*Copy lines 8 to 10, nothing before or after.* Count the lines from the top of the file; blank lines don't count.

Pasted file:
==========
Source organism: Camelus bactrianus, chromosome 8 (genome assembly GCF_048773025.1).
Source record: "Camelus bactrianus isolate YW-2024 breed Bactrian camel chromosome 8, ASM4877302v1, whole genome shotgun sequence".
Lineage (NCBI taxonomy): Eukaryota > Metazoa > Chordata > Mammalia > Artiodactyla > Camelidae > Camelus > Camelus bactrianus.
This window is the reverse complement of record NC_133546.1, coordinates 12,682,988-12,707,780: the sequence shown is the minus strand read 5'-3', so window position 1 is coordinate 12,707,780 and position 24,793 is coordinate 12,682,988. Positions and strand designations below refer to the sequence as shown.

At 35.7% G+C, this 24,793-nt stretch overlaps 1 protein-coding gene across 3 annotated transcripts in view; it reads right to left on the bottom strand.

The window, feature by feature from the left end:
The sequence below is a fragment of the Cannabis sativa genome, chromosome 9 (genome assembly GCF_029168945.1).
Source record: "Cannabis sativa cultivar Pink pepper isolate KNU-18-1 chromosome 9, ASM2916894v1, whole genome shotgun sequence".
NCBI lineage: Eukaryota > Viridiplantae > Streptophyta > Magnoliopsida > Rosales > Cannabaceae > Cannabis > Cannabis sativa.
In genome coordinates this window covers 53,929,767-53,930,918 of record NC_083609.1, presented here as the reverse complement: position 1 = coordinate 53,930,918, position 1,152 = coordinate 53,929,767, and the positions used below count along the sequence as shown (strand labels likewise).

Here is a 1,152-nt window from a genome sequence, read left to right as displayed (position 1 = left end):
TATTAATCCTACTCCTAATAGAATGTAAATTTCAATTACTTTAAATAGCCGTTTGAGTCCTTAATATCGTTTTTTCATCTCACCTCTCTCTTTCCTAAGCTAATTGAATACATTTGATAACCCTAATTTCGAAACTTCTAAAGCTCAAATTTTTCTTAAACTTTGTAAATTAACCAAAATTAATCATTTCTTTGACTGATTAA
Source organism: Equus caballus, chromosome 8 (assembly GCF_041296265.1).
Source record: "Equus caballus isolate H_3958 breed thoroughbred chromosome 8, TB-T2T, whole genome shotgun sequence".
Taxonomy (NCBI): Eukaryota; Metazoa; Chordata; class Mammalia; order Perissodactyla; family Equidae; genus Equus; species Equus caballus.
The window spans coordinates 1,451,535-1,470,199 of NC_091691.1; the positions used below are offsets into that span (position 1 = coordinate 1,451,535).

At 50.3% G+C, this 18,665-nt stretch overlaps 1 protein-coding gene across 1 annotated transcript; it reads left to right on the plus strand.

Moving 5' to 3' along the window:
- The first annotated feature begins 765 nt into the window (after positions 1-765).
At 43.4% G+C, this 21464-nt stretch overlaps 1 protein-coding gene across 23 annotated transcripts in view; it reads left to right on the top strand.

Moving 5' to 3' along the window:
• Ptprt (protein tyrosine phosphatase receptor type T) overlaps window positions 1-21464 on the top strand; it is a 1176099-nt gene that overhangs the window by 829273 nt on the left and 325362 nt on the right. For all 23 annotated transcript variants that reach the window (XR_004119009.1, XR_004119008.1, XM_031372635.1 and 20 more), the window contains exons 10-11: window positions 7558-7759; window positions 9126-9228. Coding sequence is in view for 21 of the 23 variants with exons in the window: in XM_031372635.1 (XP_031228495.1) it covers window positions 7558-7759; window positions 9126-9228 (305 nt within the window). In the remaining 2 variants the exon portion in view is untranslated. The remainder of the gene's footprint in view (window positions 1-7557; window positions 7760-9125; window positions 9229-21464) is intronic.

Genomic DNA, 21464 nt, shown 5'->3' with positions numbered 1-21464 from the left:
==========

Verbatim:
Source record: "Cannabis sativa cultivar Pink pepper isolate KNU-18-1 chromosome 9, ASM2916894v1, whole genome shotgun sequence".
NCBI lineage: Eukaryota > Viridiplantae > Streptophyta > Magnoliopsida > Rosales > Cannabaceae > Cannabis > Cannabis sativa.
In genome coordinates this window covers 53,929,767-53,930,918 of record NC_083609.1, presented here as the reverse complement: position 1 = coordinate 53,930,918, position 1,152 = coordinate 53,929,767, and the positions used below count along the sequence as shown (strand labels likewise).